Astronomers found over 500 mysterious signals from deep space

Astronomers found over 500 mysterious signals from deep space

After a year of research using the CHIME telescope in Canada, it was found that more than 500 new fast-radio bursts (FRBs), mysterious signals coming from deep space were received. 

The scientists learned that there are some key differences between different FRBs. Some of them were one-off bursts, while some repeated rapidly, according to CNN.

FRBs are not rare

This made them understand that different categories come from fundamentally different sources of cosmic phenomena, as per the research presented at the American Astronomical Society meeting. Now, the team will figure out the sources.

Using just one year’s observations, the number of known FRBs has expanded. This will provide enough data for researchers to work and find out what’s the reason behind these FRBs. The research also shows that the cosmic phenomenon that was once believed to rare, appears to be common in the grand canvas.

 “That’s kind of the beautiful thing about this field — FRBs are really hard to see, but they’re not uncommon,” said Kiyoshi Masui, MIT physicist and CHIME member. “If your eyes could see radio flashes the way you can see camera flashes, you would see them all the time if you just looked up.”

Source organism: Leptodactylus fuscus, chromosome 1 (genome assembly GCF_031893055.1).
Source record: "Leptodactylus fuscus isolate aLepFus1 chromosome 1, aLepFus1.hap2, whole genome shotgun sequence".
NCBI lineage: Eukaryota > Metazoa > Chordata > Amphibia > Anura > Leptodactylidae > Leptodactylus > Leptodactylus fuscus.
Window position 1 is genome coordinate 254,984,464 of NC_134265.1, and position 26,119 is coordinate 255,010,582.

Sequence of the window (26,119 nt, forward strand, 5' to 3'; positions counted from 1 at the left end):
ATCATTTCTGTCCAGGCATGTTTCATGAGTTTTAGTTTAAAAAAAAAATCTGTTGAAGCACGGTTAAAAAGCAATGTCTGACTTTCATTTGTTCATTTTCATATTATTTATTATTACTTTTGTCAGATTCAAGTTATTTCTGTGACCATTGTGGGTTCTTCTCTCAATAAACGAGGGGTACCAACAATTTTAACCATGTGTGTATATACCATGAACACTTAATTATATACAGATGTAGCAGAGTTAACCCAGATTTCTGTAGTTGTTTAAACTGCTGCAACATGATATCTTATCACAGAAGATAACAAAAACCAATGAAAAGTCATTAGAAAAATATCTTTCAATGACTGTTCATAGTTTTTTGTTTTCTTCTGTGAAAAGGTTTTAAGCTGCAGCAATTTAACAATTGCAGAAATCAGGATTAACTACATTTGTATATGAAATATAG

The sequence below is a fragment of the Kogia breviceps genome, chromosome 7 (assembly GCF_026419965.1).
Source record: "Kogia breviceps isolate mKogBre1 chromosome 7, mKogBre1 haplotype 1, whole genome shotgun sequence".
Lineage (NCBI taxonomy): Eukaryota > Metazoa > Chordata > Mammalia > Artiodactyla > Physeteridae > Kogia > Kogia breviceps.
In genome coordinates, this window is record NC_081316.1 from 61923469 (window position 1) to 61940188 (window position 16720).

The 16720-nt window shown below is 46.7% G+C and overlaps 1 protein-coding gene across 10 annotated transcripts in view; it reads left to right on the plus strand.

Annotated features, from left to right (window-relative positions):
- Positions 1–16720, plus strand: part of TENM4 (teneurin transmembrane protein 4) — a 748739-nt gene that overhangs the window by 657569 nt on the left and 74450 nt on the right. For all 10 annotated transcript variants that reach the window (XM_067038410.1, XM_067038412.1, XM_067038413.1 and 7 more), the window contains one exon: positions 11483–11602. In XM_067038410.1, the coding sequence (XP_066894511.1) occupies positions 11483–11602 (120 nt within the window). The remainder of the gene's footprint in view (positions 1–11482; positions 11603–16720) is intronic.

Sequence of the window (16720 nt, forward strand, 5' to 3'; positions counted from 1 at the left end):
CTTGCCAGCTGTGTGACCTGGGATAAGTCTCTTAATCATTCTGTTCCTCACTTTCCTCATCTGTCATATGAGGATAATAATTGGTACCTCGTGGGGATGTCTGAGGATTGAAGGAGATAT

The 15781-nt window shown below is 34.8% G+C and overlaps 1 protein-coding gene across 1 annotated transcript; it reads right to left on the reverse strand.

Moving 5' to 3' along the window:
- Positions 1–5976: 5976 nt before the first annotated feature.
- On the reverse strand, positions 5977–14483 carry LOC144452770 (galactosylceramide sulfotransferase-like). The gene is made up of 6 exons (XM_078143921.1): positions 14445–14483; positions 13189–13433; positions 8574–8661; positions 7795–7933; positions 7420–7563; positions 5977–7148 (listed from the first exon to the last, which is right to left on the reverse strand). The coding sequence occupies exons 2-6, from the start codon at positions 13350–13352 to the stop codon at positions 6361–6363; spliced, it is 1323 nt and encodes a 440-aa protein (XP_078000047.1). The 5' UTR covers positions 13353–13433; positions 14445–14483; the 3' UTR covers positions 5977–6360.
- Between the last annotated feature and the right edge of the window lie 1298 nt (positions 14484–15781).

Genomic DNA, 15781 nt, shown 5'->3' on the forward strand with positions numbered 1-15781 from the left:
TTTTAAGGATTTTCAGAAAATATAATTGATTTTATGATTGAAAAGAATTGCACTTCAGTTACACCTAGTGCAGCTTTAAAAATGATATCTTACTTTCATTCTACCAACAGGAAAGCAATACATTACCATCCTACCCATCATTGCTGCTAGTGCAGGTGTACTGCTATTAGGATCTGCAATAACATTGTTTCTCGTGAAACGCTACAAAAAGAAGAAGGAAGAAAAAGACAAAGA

Signal for aliens?

Scientists now aim to understand which natural phenomena emit a signal, though Harvard astronomer Avi Loeb previously suggested these radio signals could be coming from extraterrestrials that have advanced technology.

 “Before CHIME, there were less than 100 total discovered FRBs. Now, after one year of observation, we’ve discovered hundreds more,” MIT researcher and CHIME team member Kaitlyn Shin said. “With all these sources, we can really start getting a picture of what FRBs look like as a whole, what astrophysics might be driving these events, and how they can be used to study the universe going forward.”

Recently, NASA also snapped an image of the oldest spiral galaxy, with the aid of its popular Hubble Space Telescope. The space telescope tracked 5 fast radio bursts (FRBs) to the spiral arms of 5 distant galaxies. The galaxy is believed to be around 12 billion years old and is one of the oldest ever observed.

Disclaimer: The above article has been aggregated by a computer program and summarised by an Steamdaily specialist. You can read the original article at mit
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